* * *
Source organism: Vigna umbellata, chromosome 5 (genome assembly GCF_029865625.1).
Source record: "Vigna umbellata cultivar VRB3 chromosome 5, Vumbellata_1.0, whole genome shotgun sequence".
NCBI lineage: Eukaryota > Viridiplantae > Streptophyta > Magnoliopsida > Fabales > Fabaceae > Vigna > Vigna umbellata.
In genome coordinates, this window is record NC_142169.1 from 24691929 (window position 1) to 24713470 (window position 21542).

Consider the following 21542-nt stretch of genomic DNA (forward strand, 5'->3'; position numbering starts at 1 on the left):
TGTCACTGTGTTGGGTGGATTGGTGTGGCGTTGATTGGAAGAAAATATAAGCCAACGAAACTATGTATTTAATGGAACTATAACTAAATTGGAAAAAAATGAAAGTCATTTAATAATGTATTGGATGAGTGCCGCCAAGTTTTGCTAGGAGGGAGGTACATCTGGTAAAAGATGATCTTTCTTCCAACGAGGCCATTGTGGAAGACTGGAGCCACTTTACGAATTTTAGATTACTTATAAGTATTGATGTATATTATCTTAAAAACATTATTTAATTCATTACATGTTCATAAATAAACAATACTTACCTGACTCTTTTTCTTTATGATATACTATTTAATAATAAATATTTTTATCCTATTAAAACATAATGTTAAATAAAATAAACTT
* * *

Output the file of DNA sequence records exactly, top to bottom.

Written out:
Source organism: Vigna umbellata, chromosome 5 (genome assembly GCF_029865625.1).
Source record: "Vigna umbellata cultivar VRB3 chromosome 5, Vumbellata_1.0, whole genome shotgun sequence".
NCBI lineage: Eukaryota > Viridiplantae > Streptophyta > Magnoliopsida > Fabales > Fabaceae > Vigna > Vigna umbellata.
In genome coordinates, this window is record NC_142169.1 from 24691929 (window position 1) to 24713470 (window position 21542).

Consider the following 21542-nt stretch of genomic DNA (forward strand, 5'->3'; position numbering starts at 1 on the left):
TGTCACTGTGTTGGGTGGATTGGTGTGGCGTTGATTGGAAGAAAATATAAGCCAACGAAACTATGTATTTAATGGAACTATAACTAAATTGGAAAAAAATGAAAGTCATTTAATAATGTATTGGATGAGTGCCGCCAAGTTTTGCTAGGAGGGAGGTACATCTGGTAAAAGATGATCTTTCTTCCAACGAGGCCATTGTGGAAGACTGGAGCCACTTTACGAATTTTAGATTACTTATAAGTATTGATGTATATTATCTTAAAAACATTATTTAATTCATTACATGTTCATAAATAAACAATACTTACCTGACTCTTTTTCTTTATGATATACTATTTAATAATAAATATTTTTATCCTATTAAAACATAATGTTAAATAAAATAAACTT